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Vol. LXIII, No. 39
 
Wednesday, September 30, 2009
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Harrison Street Park Receives Go-Ahead After Council Debate

Dilshanie Perera

In a 4-1 vote, Borough Council approved the Harrison Street Park Rehabilitation project last week, with Council members David Goldfarb, Andrew Koontz, Barbara Trelstad, and Kevin Wilkes voting in favor of the project, and Roger Martindell voting against it, saying he would have supported it “under different circumstances.”

Mr. Martindell objected to the proposed ordinance on the grounds that not enough information regarding design elements was presented, that Council and the public had not engaged in an adequate discussion about the park, and that “we need to put this in the context of a plan for all the parks. How do we know we’re not shortchanging other neighborhoods to benefit this neighborhood?”

“I think this is money well spent,” Mr. Martindell acknowledged, “but it has to be spent in a democratic, reasonable way.”

Borough Administrator Robert Bruschi explained that the most recent wave of planning for the park’s redevelopment began 2.5 years ago and included “an incredible amount of civic involvement,” adding that the space was one in which “we have not invested a nickel in at least 25 years,” hence the strong need for an overhaul.

Ms. Trelstad noted that she had not voted on the park earlier in the year with the intent for it to go to bid, and felt that another step was necessary before the approvals were granted by Council.

“I sat down in the basement [of Borough Hall] and reviewed sheet after sheet,” Mr. Wilkes said of the Harrison Street Park’s plan. “There was no prohibition on reviewing it.”

Mr. Martindell expressed frustration that Council had not discussed the project together as a group, and worried that “there is no documentation, no photos here, and no description” accompanying the ordinance.

“There is a detailed, specific plan that has been worked on for years, and that is available to the public,” Mr. Koontz said. “I have been involved with the rehabilitation of Harrison Street Park from the day I joined Council in 2003.”

He added that while the Borough was bonding for the full amount of the park, monies from the Recreation Department totaling $150,000 would be deducted from the Borough’s payments.

Characterizing the project as “something the park has needed for a very long time,” Mr. Wilkes said “I think we have a unique opportunity to do something with this park at an exceptional cost.”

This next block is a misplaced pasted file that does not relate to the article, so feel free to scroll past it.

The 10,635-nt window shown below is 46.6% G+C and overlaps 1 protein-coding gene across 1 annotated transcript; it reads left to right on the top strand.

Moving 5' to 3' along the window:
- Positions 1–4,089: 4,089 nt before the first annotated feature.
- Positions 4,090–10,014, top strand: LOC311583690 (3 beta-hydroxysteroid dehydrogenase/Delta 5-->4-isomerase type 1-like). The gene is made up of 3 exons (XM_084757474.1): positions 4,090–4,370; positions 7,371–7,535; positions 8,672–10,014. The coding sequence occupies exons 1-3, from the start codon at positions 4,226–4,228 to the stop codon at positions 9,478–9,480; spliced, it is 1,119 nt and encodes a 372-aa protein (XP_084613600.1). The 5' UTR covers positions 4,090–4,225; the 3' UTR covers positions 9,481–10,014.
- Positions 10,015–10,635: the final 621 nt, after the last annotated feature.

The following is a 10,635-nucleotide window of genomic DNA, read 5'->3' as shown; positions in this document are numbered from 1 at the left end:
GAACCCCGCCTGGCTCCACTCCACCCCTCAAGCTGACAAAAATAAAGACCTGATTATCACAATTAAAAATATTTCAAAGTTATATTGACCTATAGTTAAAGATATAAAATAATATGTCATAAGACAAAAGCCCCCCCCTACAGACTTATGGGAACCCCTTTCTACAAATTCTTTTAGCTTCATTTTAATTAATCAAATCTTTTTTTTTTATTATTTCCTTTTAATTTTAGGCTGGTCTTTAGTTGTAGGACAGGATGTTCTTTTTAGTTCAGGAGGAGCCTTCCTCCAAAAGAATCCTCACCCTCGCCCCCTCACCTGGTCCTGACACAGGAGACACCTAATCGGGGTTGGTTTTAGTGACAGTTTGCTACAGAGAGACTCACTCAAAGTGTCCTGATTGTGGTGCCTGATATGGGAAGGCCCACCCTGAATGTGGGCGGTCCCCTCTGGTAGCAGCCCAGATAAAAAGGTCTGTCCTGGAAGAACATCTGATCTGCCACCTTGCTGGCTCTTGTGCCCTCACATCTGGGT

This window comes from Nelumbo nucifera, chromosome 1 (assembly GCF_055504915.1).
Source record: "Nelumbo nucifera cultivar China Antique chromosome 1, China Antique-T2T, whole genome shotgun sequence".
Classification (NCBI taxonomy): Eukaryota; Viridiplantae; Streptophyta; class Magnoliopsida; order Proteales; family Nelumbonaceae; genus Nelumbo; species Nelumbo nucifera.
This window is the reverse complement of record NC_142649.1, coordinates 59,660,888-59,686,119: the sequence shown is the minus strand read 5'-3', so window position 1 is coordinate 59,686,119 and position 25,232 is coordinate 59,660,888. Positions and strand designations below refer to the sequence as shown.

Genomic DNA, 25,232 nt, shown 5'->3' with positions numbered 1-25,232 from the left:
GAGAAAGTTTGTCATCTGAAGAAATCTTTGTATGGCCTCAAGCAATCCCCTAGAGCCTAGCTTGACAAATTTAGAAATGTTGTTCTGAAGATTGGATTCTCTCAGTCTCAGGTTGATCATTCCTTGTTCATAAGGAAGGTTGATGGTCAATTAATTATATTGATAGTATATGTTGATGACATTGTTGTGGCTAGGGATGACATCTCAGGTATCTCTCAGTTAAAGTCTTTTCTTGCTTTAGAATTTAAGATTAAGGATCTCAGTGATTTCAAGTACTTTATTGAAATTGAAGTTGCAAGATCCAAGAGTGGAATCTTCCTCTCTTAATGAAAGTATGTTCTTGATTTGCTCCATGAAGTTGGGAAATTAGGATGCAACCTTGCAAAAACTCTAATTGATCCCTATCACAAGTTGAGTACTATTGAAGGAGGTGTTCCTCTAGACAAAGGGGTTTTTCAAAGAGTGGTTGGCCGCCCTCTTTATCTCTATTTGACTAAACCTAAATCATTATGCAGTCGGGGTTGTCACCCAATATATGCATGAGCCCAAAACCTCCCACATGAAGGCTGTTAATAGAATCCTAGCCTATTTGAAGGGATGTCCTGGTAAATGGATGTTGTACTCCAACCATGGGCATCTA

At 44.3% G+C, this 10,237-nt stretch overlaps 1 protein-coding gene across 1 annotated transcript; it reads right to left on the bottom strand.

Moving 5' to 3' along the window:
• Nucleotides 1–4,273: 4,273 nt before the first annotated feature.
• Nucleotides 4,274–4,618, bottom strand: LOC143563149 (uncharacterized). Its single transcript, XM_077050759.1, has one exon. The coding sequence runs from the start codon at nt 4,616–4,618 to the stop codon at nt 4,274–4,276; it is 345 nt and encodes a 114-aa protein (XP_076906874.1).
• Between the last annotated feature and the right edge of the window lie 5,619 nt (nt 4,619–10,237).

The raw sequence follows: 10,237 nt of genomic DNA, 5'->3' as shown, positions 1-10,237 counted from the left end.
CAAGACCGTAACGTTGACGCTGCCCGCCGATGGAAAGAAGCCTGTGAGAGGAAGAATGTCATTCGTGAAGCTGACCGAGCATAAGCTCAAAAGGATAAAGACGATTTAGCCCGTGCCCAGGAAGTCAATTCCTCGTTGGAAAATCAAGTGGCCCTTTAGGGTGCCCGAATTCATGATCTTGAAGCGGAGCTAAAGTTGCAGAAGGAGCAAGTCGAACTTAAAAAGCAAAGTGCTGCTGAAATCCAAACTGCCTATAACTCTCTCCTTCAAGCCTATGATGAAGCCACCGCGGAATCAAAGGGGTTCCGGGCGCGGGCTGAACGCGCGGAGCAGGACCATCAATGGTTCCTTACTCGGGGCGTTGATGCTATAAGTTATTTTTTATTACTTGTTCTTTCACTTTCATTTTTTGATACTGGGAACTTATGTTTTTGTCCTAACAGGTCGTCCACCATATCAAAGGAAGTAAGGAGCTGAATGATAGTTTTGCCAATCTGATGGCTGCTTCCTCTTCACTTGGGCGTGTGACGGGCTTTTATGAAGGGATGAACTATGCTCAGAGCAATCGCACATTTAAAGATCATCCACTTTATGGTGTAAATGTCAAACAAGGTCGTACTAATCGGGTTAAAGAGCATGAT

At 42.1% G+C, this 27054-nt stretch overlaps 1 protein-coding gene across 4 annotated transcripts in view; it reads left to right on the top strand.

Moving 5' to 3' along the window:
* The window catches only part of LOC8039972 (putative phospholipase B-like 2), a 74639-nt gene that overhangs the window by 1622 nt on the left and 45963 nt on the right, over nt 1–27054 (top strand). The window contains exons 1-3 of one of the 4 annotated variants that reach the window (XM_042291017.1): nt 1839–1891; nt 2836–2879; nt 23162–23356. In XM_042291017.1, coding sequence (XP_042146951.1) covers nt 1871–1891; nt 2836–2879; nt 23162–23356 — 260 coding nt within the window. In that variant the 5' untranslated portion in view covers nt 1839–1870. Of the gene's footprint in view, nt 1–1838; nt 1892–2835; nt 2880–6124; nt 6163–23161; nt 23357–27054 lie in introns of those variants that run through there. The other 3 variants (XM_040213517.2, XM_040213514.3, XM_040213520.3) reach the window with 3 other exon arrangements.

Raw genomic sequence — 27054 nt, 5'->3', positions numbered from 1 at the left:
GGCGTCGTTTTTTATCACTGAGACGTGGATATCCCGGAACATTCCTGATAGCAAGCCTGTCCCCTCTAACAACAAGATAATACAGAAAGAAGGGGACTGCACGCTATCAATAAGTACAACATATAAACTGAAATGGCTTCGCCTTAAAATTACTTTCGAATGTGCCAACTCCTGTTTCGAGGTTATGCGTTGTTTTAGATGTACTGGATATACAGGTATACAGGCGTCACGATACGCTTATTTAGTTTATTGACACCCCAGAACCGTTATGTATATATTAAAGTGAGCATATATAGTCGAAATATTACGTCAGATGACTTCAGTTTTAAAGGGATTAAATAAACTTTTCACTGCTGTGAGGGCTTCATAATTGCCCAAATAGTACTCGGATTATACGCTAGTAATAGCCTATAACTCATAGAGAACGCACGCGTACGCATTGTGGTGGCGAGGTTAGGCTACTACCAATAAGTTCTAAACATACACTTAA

Mr. Bruschi noted that Council’s approval would allow for the project to begin this year.

“I think we did skip a beat,” Ms. Trelstad affirmed, “but I believe the price is good and that we should probably move forward.”

Borough Engineer Chris Budzinski said that over 100 trees and shrubs would be planted according to the initial bid, and that the herbaceous plantings that needed to be done in the spring were not included in this proposal. An original contractor’s estimate for the spring planting was $50,000, and “using Borough forces,” he thinks the plants could be purchased for half the cost.

Neighbors and friends of Harrison Street Park who have been involved in the process expressed their approval for most of the project, except for the material out of which the park’s path would be created.

Martha Rinehart, Steve Downs, and Clifford Zink all suggested a decomposed granite pathway as opposed to an asphalt one, with Mr. Budzinski agreeing to put samples of both down in the park for the public to view and then make a decision. “My concern is the long-term maintenance of the decomposed granite,” he said, as it is prone to rutting.

Ms. Rinehart also noted that she had acquired eight solid teak benches from Market Fair that were being donated to the park, while Mr. Zink mentioned that the benches normally retail for $984, and are the same make and model that the Borough normally uses.

The approval of the ordinance granted the bid to JC Landscape Construction Management of Pequannock, New Jersey for the proposed $510,734.

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